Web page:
by Brian Hioe
Photo Credit: Telegram
TENSIONS RUN HIGH in Hong Kong tonight, with police having completely surrounded the Hong Kong Polytechnic University (HKPU) and sealed off all exits. However, students, protestors, and reporters are all among those trapped inside, with some believing that the police intend to escalate its ongoing siege of the university to the level of deadly force.
Police have been firing tear gas canisters and rubber bullets at protestors at HKPU since morning. It is known that police are also equipped with live rounds and reports currently circulate that police are also carrying submachine guns. Some reports suggest that the police commander on-site brought AR-15s and MP5s to HKPU in defiance of an order from the Assistant Commissioner of Police.
STP Media reporting on a police officer shouting at demonstrators that he hoped for a repeat of the Tiananmen Square Massacre. Photo credit: STP Media/Facebook
If true, this would seem to confirm that Hong Kong police are lashing out against university campuses as retribution more than anything else, with attacks on universities including the Hong Kong Baptist University (HKBU) and City University of Hong Kong last week. This also suggests that, at this point, Hong Kong police commanders may not actually be able to control the actions of their subordinates. This would further suggest that the command structure of the Hong Kong Police Force has broken down to some extent. A police officer carrying an automatic was recorded shouting at a civilian that he hoped for a repeat of the Tiananmen Square Massacre at 11 PM.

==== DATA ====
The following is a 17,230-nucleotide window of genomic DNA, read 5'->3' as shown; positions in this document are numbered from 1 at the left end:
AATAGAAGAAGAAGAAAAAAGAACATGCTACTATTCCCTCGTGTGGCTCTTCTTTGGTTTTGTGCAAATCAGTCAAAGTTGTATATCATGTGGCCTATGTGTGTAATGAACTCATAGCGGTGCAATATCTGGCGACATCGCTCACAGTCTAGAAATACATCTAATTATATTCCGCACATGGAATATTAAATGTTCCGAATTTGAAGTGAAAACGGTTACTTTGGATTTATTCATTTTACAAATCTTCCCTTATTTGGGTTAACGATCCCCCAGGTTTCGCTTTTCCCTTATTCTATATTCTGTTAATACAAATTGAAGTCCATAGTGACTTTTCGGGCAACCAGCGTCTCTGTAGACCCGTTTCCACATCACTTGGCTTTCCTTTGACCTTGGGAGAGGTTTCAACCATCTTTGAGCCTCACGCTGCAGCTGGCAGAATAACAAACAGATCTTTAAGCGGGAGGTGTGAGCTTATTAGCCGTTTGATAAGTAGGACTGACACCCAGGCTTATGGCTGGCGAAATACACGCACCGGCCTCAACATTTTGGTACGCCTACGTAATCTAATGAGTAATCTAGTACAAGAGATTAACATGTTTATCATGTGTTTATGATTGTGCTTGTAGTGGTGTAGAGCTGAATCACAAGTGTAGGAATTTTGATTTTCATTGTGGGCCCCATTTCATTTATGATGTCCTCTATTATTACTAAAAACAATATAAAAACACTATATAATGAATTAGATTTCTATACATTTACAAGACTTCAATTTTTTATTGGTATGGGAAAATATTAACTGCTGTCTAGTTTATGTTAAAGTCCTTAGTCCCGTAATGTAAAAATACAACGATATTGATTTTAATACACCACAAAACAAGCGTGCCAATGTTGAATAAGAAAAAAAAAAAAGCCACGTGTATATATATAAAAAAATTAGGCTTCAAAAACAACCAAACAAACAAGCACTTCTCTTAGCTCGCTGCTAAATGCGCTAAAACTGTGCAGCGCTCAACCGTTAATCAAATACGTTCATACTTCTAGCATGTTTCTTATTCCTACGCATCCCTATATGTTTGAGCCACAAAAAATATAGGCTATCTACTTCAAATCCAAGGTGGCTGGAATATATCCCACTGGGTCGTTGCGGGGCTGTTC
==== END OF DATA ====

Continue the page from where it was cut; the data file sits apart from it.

A water cannon vehicle was also deployed at HKPU, marking another incident in which police deployed a water cannon on a university campus after last week’s deployment of a water cannon vehicle at the CUHK campus. Police have confirmed that among the vehicles deployed are vehicles equipped with sound cannon equipment and that sound cannons were fired during the afternoon, making this the first use of such crowd control equipment during the protests to date.
It is believed that police are attempting to track who is currently on campus using the HKPU wi-fi network. Police have also taken to blasting songs at protestors, playing songs from Beyond, Jackie Chan, and the theme songs of Taiwanese and Hong Kong television dramas, claiming that this will calm down protestors. In truth, though, police may be hoping to deliberately taunt protestors, as taunting behavior from police toward demonstrators to be on the rise lately.
In turn, demonstrators have thrown Molotov cocktails, bricks, fired arrows at police. At one point a police officer was hit by an arrow in the thigh, resulting in a relatively minor injury—this was nonetheless reported on by a number of international media outlets as though it were a severe injury. Shortly before 9 PM, an armored police vehicle was set on fire, making this one of the few times in the protests over the last six months that a police vehicle was set on fire. However, the fire was quickly extinguished.
Two footbridges connecting HKPU with the Hung Hum MTR station were burnt down. Fortifications had been built up on the HKPU campus by demonstrators earlier this week, though this saw relatively sparse coverage in English. Clashes with police took place on Saturday.
Armored police vehicle set ablaze after being hit by Molotov cocktails. Film credit: Demosisto/Facebook
Police issued a warning at midnight that they will respond with lethal force, in firing live rounds if protestors continue to resist. The police made similar announcements regarding the use of lethal force earlier in the afternoon. Police violence tonight has already resulted in a reporter suffering a cerebral hemorrhage after being struck by a water cannon, despite wearing a protective helmet at the time. Police confirmed during a press briefing that they had opened fire on a white car that crashed into police around 10 PM.